Thanks. So you're saying avoid stock forks?

It really comes down to this: do I risk trashing my trusted t100c which is in a nice original condition or do I take the plunge and risk with a project bike (which would almost certainly be a TR6)?

Thanks everyone for the advice

This a fun writeup of a previous edition: https://www.cycleworld.com/story/bikes/crossing-the-sahara-desert-on-a-harley-sportster-883/
 

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Doing a ride like this on a whim is almost sure to end in failure, but some failures are more and exciting fun than others.

In this case, in order to have a reasonable shot at even finishing, you'd need to either start with a classic Triumph that has already been meticulously built and prepared for it, or meticulously build and prepare one yourself.

Even "fixing up" a good-running bike is well below "step 1" for a major distance event.
 

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ah Just thought of another not so cheap alternative.
Matchless G80CS. Don't know how much they're going for where you are, but they seem to be less expensive than one would expect over here.
 

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More reading, learn how to fix your bike with string and wire.. ;)



Then there’s Mondo Enduro of course.

Suspension needs to work and have sufficient travel to work off road. Whether you can get standard forks to behave decently I don’t know. I’ve taken my Thunderbird up down a few easy byways and I wouldn’t like to do it for more than an hour or so, the forks which I imagine are similar to yours, are basically just bouncy things with marginal damping (I think the oil is just to keep them from going rusty inside )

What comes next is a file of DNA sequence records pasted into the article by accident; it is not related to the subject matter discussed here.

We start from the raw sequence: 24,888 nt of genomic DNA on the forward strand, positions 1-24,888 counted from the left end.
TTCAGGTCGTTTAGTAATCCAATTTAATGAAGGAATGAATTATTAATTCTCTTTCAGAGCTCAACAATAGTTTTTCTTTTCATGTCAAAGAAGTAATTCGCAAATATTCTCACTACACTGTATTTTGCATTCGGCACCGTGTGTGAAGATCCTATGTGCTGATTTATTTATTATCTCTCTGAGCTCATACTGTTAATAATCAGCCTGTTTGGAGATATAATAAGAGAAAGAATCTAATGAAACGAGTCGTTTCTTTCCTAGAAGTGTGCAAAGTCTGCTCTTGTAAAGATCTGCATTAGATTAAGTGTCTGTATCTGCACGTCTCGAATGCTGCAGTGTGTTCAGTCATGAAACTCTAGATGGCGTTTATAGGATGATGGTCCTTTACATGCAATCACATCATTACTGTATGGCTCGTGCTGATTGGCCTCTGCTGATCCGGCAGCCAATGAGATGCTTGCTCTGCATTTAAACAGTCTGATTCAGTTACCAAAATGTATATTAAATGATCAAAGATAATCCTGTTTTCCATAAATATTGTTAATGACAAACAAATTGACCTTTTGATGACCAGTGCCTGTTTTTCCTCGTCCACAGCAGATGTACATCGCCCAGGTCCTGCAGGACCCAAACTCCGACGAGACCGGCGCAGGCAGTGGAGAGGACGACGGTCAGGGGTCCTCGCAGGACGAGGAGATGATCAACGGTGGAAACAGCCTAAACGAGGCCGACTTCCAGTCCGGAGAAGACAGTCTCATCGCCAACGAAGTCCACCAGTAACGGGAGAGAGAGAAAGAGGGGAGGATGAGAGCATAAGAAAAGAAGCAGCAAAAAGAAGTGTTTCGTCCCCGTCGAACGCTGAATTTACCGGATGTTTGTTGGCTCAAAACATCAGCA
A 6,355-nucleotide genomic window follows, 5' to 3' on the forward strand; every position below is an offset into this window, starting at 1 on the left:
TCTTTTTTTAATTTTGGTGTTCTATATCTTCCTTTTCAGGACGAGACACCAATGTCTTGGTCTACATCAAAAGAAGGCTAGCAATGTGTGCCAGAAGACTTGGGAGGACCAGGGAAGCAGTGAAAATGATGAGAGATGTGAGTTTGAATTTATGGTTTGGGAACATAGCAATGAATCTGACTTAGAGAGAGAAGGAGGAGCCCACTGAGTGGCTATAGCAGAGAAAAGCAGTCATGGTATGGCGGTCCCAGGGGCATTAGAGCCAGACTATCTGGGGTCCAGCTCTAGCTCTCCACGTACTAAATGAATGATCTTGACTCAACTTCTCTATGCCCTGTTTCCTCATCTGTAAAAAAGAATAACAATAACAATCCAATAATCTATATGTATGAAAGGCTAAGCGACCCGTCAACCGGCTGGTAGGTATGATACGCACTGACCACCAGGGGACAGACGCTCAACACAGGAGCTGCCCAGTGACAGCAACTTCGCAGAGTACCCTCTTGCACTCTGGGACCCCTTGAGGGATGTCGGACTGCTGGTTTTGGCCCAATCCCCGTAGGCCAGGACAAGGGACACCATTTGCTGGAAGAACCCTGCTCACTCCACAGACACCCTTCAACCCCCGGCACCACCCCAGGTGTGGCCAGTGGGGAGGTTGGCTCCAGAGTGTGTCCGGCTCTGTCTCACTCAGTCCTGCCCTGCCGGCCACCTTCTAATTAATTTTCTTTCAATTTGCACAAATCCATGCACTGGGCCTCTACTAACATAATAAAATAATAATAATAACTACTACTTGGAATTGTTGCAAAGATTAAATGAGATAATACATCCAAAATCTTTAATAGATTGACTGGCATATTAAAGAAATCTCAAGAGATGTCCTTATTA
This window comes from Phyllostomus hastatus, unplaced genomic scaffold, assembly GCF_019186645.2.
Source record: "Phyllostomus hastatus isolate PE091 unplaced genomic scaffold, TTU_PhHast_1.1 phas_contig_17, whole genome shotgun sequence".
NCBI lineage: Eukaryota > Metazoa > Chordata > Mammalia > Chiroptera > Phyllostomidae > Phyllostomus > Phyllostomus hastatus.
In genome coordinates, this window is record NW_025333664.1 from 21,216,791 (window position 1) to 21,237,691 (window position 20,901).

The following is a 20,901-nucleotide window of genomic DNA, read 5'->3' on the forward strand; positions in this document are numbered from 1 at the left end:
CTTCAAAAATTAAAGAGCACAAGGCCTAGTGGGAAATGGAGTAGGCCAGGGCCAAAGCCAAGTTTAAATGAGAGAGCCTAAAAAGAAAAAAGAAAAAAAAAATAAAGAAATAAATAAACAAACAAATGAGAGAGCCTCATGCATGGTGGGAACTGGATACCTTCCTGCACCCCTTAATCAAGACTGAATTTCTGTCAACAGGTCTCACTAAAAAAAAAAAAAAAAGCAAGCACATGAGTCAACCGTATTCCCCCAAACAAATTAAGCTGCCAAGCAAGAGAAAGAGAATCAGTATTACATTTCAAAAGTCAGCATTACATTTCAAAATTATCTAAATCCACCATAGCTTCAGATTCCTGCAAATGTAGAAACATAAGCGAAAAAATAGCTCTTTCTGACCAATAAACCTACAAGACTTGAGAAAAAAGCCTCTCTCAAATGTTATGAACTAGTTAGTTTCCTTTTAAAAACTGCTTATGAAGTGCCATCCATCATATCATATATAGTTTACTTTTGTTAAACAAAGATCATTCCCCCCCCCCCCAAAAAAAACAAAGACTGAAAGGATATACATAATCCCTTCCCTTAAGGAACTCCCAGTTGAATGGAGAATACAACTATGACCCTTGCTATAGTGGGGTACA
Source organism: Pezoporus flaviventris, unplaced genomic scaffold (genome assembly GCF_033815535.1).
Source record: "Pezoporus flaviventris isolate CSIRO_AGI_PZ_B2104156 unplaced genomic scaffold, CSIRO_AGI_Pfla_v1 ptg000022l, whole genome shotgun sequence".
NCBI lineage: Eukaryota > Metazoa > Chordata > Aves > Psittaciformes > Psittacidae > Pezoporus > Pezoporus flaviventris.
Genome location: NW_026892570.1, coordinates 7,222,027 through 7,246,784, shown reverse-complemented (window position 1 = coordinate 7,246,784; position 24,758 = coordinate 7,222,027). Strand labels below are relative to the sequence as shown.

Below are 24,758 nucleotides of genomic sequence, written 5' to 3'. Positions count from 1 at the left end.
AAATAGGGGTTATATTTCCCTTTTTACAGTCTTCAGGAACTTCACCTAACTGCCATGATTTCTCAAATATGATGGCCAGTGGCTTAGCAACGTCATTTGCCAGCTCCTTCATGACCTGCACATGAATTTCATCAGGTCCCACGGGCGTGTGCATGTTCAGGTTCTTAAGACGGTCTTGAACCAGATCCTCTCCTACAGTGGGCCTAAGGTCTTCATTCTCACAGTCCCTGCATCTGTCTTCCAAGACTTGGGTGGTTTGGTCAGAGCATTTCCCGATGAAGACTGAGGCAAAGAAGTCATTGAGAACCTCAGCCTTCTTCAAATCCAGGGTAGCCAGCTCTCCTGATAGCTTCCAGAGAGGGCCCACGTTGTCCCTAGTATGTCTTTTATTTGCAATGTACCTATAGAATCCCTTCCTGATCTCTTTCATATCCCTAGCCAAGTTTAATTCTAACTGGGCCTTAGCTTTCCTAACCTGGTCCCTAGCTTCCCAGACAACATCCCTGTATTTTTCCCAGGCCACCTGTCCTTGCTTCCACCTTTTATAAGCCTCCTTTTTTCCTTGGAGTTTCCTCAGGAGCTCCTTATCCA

At the very least, rebuild the forks with modern seals and fit new springs and replace the rear shocks with something decent.

If you’ve not ridden off road before then definitely do so before you go or you will be broken half way through the first day.
Maybe do an off road sampler day or weekend on a proper trail bike to get an idea of the skills you need. Then try these skills out on your Triumph.
 

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Discussion Starter · #12 · (Edited)
Doing a ride like this on a whim is almost sure to end in failure, but some failures are more and exciting fun than others.

In this case, in order to have a reasonable shot at even finishing, you'd need to either start with a classic Triumph that has already been meticulously built and prepared for it, or meticulously build and prepare one yourself.

Even "fixing up" a good-running bike is well below "step 1" for a major distance event.
As cheesy as it sounds, it's the taking part that counts

There isn't a shortage of bikes with a lot of work already done that would be good starting points. Finished bike still needs to be built not bought though or there will be no glory in it for me.